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Repeating the past renders the present insignificant and cancels out the future

The story is told that, during the Second World War, the English army decided to review its troops to find a way to increase their effectiveness and that review found that next to each mobile cannon there were always two soldiers who did nothing, an unacceptable situation, of course, in the middle of that tragic global conflict.

It was soon determined that the reason why there were always two soldiers standing by each cannon doing nothing was that, during the First World War, when the cannons were transported on horse-drawn carts, two soldiers were assigned to that unit so that, at the time of the shots, they would hold the horses, preventing the animals from escaping.

In other words, although years had passed and the cannons were now moved on motorized vehicles, soldiers were still assigned to hold horses, even though there were no longer any horses carrying cannons. Therefore, thousands upon thousands of soldiers who might otherwise have contributed to the battle were simply standing there, inactive.

The story reminded me of that other story, an anecdote that probably never happened, when the daughter (already an adult) prepares chicken for dinner in the way she had learned from her mother: cut the chicken almost squarely and put it like that inside the pot.

This time, intrigued by this unusual action, she called her mother and asked her why the chicken had to be cut that way. The mother replied that she did not know and that she had always done it that way because she had learned it that way years ago from her own mother.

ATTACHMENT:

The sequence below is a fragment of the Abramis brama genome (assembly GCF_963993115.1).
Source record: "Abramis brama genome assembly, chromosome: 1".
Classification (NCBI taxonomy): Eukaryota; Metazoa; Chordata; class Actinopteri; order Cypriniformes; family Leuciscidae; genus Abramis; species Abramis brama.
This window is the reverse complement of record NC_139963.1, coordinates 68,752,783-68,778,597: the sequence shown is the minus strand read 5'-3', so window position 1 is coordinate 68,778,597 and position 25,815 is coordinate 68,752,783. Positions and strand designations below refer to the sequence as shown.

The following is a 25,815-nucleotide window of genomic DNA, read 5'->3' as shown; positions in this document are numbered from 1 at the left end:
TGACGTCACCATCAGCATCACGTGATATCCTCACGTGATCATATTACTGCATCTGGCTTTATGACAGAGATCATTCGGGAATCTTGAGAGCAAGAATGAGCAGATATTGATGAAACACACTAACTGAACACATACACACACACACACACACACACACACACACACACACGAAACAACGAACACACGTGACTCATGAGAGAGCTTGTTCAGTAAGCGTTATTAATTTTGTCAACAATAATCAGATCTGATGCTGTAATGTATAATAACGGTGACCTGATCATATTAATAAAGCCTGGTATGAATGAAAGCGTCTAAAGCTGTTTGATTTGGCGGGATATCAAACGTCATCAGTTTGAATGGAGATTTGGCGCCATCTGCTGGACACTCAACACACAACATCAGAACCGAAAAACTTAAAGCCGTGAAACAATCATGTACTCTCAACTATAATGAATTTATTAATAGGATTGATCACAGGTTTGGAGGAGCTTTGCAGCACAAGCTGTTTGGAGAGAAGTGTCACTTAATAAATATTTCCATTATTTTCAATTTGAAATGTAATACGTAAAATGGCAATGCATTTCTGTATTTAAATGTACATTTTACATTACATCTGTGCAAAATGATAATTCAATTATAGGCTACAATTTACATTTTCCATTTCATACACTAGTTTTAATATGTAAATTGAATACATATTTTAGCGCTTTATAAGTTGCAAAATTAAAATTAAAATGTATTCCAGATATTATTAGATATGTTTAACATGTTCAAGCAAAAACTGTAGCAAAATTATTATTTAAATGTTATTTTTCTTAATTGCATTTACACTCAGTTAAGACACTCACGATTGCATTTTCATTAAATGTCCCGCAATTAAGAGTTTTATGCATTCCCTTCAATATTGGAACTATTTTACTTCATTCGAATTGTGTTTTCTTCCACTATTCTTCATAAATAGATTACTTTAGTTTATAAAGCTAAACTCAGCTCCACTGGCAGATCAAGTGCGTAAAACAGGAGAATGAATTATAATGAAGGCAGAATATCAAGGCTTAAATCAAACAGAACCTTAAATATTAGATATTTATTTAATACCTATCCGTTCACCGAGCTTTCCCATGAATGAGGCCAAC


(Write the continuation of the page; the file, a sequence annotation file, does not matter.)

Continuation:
Mother and daughter, now both intrigued, decided to call the grandmother of the family and ask her why she cut the chicken almost square before putting it in the pot to cook it. The grandmother's answer was clear: "Because when I was young and poor, we had only one pot and it was so small that you had to cut the chicken to put it in the pot."

As the Buddha taught (see The Song of the Bird), this unnecessary and senseless repetition of the past acquires comic and even ridiculous characteristics, but, at the same time, can be seen as a tragedy.

Buddha spoke of that occasion when a sage was speaking to a group of his disciples and a cat came to the scene and began to meow, clearly asking for food. Food was given to the cat and the next day the cat came back. After several days, so as not to bother the teacher, someone decided to tie the cat to a tree.

Years later, feeding the cat and tying it up became one more activity in the meetings between the master and his disciples. Years later, the cat died, and it was replaced with a similar cat. And centuries later, new generations of disciples wrote clever treatises on how to feed and tie the cat, and how to replace it. Senseless repetition of the past cancels the future.



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